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The cottage, now located near the Tahuna waste water treatment station, was originally in Braemar St, South Dunedin, near the Dunedin Gasworks Museum.
In 2014, Mrs Barsby paid $14,000 of her own money to save the cottage from the risk of demolition.
Last August, she applied to the Dunedin City Council for resource consent to move the cottage to the grounds of the council-owned gasworks museum, where it would help deliver a stronger sense of social history.
Gasworks organisers plan to use the cottage as a display building, facing Braemar St, and diagonally opposite to its original location.
A resource consent for the move had since been gained, but last December Mrs Barsby, a museum board member, was advised that complications resulting from the unexpected discovery of a historic drainage easement on the gasworks site meant that a building consent could not be issued until the matter was clarified.
And several break-ins over the years, most recently about a fortnight ago, have added to her concerns about protecting the cottage.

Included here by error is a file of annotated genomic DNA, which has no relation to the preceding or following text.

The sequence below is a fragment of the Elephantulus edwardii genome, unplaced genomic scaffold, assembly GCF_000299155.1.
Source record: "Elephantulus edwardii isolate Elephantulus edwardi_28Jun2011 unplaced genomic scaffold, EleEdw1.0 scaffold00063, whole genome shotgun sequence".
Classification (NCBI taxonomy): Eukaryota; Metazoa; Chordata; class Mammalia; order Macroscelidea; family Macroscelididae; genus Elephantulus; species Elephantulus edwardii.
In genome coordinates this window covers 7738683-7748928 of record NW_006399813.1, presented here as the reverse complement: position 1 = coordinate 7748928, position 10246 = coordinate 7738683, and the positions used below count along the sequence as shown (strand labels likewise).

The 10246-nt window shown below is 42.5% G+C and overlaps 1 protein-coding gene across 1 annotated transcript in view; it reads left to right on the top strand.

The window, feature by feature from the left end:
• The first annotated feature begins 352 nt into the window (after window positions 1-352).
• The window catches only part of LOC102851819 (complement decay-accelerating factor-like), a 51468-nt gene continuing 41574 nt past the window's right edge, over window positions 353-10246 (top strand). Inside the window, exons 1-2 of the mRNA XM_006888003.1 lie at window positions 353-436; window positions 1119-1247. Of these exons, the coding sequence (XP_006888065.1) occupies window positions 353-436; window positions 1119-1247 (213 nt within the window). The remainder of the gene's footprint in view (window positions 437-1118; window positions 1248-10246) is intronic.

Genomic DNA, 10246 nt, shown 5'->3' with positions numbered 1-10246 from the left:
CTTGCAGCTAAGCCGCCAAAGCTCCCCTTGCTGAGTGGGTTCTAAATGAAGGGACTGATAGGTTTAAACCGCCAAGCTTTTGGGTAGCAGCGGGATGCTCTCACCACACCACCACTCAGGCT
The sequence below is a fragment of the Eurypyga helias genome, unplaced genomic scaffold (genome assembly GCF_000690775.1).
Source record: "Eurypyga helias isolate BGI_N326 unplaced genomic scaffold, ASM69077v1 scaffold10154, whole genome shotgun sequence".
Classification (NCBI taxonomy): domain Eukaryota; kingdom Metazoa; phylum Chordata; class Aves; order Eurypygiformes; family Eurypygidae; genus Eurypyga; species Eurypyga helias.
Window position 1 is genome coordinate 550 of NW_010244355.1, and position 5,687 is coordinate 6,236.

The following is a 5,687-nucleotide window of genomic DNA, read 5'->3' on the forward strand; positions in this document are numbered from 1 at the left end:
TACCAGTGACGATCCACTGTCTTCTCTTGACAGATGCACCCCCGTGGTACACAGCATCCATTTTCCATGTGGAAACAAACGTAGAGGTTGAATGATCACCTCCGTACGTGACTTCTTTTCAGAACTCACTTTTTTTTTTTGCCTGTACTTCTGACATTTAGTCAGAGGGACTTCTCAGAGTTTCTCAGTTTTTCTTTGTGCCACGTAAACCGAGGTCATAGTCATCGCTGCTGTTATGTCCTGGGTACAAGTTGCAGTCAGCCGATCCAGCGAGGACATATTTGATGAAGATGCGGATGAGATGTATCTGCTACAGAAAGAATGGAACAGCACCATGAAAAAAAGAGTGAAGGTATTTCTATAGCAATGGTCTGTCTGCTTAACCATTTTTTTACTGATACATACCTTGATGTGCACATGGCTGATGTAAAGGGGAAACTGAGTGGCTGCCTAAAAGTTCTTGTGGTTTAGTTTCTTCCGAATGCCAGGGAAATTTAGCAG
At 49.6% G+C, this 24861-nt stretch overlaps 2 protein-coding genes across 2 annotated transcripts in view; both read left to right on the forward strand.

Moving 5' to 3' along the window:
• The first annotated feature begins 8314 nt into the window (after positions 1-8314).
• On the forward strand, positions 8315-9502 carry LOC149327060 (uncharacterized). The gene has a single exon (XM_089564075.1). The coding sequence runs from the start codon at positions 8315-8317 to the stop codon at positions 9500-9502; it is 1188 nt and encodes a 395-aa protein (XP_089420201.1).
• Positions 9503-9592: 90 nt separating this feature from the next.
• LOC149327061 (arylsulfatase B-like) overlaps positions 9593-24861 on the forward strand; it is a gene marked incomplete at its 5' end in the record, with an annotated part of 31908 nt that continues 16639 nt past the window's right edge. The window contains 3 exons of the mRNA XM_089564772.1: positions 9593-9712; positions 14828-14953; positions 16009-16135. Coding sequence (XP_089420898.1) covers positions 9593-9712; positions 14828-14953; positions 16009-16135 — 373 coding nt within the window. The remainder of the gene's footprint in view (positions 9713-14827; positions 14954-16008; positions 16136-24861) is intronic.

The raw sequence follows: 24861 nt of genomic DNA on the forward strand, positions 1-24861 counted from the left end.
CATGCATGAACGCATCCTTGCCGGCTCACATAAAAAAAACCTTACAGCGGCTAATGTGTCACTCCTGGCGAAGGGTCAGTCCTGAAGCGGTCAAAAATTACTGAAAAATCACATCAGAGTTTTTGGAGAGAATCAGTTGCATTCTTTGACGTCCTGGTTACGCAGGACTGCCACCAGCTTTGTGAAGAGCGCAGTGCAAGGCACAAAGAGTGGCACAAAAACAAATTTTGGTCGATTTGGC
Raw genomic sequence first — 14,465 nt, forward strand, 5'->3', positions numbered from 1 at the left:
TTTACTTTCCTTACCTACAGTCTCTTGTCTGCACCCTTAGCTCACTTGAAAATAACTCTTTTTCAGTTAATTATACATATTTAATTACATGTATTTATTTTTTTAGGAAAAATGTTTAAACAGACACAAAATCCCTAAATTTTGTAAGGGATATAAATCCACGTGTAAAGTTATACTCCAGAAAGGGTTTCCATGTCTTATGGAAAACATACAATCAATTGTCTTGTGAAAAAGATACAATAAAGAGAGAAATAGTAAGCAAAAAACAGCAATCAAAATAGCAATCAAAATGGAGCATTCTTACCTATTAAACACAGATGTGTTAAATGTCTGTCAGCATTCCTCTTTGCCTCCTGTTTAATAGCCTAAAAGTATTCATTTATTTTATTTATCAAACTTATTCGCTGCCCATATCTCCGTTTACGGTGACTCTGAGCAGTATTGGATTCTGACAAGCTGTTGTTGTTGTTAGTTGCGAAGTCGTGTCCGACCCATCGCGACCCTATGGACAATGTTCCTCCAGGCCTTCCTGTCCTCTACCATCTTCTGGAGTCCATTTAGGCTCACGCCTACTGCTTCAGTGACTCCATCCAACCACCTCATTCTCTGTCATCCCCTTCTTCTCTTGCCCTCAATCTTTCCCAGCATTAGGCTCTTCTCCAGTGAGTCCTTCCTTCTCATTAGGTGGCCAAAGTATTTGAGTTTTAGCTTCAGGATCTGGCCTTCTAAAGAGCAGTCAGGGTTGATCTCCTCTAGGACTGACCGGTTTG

"I’m feeling frustrated but it’s tempered with the reality that things take time, there are processes one has to go through," she said.
"The real concern is the longer it’s left the more it starts to deteriorate, through neglect and vandalism and the difficulties that we face in terms of restoration and conserving it are the greater," she said.
Council property services group manager David Bainbridge-Zafar said the relocation of the cottage had been held up by the presence of a historic stormwater easement across the museum site, which connected to the adjacent Countdown supermarket.
"We are working with Countdown to investigate whether this stormwater infrastructure is still required or can be surrendered," Mr Bainbridge-Zafar said.